A. Verification of Inadmissibility

Before adjudicating a waiver, the officer must verify that the applicant is inadmissible. [1] For more on admissibility determinations, see Volume 8, Admissibility [8 USCIS-PM]. The officer must identify all inadmissibility grounds that apply, even if an immigration judge, a consular officer, Customs and Border Protection (CBP) officer, or a different USCIS officer made a prior inadmissibility determination. [2] When verifying the inadmissibility, the officer may determine that the applicant is admissible and does not require a waiver. For more on admissibility determinations, see Volume 8, Admissibility [8 USCIS-PM].

An applicant’s file should reflect evidence of inadmissibility. Examples of evidence that may indicate an applicant is inadmissible may include but is not limited to:

A visa refusal worksheet;

Background check results;

A criminal disposition;

A sworn statement; and

A Record of Arrests and Prosecutions sheet (police arrest record).

If the officer identifies that the applicant is inadmissible, the officer should then determine whether a waiver or other type of relief is available and whether the applicant meets the eligibility requirements for the relief. [3] For specific scenarios that the officer may encounter during the adjudication of a waiver, see Chapter 4, Waiver Eligibility and Evidence, Section C, Evidence [9 USCIS-PM A.4(C)].

B. Grounds Included in Waiver Application

The officer must review all inadmissibility grounds that the applicant lists in the waiver application. If the applicant states that he or she is inadmissible but there is no evidence of inadmissibility in the record, then the officer should issue a Request for Evidence (RFE). The officer should request that the applicant provide a written statement explaining why the applicant thinks he or she is inadmissible. The officer should proceed with the waiver adjudication if the officer determines that the applicant is inadmissible.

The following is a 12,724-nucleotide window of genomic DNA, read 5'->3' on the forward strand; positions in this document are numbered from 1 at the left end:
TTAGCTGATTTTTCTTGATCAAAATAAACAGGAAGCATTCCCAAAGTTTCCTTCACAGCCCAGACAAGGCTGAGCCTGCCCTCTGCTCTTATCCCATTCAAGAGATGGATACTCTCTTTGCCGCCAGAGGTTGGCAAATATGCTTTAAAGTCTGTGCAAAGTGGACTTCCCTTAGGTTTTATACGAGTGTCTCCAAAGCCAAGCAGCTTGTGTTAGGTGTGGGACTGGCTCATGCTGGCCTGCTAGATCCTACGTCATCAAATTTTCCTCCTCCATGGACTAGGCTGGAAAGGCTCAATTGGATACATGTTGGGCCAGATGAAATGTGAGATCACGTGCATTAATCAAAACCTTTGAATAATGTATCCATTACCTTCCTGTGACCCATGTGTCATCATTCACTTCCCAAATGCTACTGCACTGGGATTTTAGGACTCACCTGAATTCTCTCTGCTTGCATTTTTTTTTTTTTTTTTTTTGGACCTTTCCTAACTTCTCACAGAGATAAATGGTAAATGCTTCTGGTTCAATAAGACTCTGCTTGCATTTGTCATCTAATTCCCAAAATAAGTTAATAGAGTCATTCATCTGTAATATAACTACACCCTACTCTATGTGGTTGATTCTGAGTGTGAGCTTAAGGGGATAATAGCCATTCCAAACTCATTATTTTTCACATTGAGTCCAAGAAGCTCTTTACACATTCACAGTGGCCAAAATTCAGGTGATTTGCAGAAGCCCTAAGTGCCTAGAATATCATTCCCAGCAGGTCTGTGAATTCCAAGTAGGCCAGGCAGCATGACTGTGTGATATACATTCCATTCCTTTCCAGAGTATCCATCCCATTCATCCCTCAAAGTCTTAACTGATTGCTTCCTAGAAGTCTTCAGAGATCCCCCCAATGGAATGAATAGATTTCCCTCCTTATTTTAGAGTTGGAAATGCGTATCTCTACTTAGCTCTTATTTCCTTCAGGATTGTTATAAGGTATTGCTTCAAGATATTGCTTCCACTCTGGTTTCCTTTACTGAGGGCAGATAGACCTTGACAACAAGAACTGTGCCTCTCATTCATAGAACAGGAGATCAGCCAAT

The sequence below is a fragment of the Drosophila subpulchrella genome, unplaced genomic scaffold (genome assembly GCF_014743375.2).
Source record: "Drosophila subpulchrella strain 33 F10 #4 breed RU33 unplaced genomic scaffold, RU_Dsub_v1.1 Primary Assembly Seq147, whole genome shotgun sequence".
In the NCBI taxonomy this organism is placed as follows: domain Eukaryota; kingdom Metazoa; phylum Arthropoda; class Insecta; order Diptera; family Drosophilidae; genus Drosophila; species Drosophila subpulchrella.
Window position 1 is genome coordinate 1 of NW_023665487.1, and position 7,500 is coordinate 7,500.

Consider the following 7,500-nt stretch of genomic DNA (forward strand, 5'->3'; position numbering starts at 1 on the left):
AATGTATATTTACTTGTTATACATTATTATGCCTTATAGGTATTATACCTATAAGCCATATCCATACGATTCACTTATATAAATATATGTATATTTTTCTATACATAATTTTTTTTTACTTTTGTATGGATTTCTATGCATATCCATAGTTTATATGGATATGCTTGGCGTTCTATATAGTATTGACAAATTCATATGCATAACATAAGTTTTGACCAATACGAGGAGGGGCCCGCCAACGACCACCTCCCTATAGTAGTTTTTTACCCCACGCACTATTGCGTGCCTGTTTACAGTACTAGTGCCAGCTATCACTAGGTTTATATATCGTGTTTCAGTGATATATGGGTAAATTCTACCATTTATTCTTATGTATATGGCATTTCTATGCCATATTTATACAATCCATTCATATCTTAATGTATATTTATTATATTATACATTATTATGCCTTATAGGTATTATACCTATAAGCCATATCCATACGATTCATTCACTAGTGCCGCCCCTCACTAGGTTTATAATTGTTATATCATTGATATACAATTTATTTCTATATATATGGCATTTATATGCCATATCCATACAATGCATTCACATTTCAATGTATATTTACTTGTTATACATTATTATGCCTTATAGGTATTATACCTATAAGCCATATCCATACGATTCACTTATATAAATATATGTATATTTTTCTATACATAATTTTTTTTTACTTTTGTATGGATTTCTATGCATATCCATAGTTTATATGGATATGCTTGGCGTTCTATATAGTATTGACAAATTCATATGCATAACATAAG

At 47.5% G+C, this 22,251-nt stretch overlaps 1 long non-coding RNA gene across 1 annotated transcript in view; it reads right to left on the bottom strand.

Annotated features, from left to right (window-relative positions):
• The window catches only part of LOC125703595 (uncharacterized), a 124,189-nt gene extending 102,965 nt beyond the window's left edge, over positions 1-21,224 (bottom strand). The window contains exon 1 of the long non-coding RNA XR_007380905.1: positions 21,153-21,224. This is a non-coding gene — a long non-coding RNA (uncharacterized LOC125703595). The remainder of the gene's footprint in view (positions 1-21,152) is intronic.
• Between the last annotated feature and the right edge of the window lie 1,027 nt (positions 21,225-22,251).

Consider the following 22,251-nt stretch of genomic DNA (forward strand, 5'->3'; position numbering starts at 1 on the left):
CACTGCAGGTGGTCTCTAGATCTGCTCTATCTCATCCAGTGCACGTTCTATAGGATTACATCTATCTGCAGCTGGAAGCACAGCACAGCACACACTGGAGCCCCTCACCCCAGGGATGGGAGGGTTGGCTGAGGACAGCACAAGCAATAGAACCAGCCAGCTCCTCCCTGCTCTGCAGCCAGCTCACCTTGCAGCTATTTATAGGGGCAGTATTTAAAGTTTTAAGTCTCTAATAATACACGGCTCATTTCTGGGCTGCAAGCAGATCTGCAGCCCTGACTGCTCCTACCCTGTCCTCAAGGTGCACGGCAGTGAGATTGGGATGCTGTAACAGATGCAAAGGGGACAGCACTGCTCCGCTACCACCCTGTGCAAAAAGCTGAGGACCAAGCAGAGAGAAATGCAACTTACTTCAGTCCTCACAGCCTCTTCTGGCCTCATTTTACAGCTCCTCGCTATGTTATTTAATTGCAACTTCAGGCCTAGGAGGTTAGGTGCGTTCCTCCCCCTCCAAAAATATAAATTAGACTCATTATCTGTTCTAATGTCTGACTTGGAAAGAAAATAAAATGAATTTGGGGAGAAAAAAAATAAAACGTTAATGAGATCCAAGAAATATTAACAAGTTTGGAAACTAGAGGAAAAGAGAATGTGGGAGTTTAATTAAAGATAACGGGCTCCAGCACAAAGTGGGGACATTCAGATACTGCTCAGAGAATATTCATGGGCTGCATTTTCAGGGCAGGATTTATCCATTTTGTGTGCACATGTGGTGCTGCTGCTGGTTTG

An applicant may file a waiver application after another government agency, such as the Department of State or CBP, has found the applicant inadmissible. In general, USCIS accepts another government agency’s finding of inadmissibility. The officer should only question another government agency’s inadmissibility determination if:

The government agency’s finding was clearly erroneous; or

The applicant has shown that he or she is clearly not inadmissible.

The officer should work with the other government agency to resolve the issue through appropriate procedures.

C. Grounds Not Included in Waiver Application

If the officer identifies additional inadmissibility grounds based on events that are not included in the waiver application, the officer should notify the applicant and the applicant’s representative, if applicable. The officer should follow current USCIS guidance on the issuance of RFEs, Notices of Intent to Deny (NOID), and Denials.

Footnotes


1. [^]

For more on admissibility determinations, see Volume 8, Admissibility [8 USCIS-PM].

2. [^]

When verifying the inadmissibility, the officer may determine that the applicant is admissible and does not require a waiver. For more on admissibility determinations, see Volume 8, Admissibility [8 USCIS-PM].

3. [^]

For specific scenarios that the officer may encounter during the adjudication of a waiver, see Chapter 4, Waiver Eligibility and Evidence, Section C, Evidence [9 USCIS-PM A.4(C)].